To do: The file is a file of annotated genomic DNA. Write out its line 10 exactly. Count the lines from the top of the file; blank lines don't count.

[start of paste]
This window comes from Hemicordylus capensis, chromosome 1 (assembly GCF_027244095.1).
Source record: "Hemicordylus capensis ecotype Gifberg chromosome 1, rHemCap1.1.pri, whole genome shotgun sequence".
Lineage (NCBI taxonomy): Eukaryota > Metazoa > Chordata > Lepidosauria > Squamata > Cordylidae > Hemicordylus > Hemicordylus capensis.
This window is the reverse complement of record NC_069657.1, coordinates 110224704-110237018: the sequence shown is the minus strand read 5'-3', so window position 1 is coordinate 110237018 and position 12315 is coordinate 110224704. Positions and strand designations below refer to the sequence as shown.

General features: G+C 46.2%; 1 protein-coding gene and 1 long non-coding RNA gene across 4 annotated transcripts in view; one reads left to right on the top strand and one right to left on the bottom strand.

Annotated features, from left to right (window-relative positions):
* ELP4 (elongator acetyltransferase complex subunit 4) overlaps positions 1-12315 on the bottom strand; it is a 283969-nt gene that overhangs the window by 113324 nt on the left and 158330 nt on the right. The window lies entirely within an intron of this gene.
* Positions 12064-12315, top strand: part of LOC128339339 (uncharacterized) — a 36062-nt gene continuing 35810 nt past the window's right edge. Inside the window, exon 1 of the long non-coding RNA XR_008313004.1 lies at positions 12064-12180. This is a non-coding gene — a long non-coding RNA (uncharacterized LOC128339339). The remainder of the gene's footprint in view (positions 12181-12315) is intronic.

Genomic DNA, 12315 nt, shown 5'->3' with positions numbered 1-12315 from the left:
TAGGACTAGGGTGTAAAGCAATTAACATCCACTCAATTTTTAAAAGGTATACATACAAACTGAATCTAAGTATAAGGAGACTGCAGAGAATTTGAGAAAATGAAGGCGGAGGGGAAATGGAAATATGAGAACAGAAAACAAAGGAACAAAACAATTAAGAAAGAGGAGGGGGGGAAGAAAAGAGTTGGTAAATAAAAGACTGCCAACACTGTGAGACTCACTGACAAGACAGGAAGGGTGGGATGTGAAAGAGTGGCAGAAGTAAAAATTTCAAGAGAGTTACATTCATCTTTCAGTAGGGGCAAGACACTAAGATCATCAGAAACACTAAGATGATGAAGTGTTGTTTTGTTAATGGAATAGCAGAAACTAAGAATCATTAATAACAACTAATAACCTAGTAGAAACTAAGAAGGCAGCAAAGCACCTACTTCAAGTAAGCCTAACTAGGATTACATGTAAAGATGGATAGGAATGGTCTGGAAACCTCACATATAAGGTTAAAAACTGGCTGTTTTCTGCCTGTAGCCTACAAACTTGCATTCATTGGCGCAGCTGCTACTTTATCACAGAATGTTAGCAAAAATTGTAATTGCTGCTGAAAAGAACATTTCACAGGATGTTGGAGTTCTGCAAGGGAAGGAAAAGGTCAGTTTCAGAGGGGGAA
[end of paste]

TAGGACTAGGGTGTAAAGCAATTAACATCCACTCAATTTTTAAAAGGTATACATACAAACTGAATCTAAGTATAAGGAGACTGCAGAGAATTTGAGAAAATGAAGGCGGAGGGGAAATGGAAATATGAGAACAGAAAACAAAGGAACAAAACAATTAAGAAAGAGGAGGGGGGGAAGAAAAGAGTTGGTAAATAAAAGACTGCCAACACTGTGAGACTCACTGACAAGACAGGAAGGGTGGGATGTGAAAGAGTGGCAGAAGTAAAAATTTCAAGAGAGTTACATTCATCTTTCAGTAGGGGCAAGACACTAAGATCATCAGAAACACTAAGATGATGAAGTGTTGTTTTGTTAATGGAATAGCAGAAACTAAGAATCATTAATAACAACTAATAACCTAGTAGAAACTAAGAAGGCAGCAAAGCACCTACTTCAAGTAAGCCTAACTAGGATTACATGTAAAGATGGATAGGAATGGTCTGGAAACCTCACATATAAGGTTAAAAACTGGCTGTTTTCTGCCTGTAGCCTACAAACTTGCATTCATTGGCGCAGCTGCTACTTTATCACAGAATGTTAGCAAAAATTGTAATTGCTGCTGAAAAGAACATTTCACAGGATGTTGGAGTTCTGCAAGGGAAGGAAAAGGTCAGTTTCAGAGGGGGAA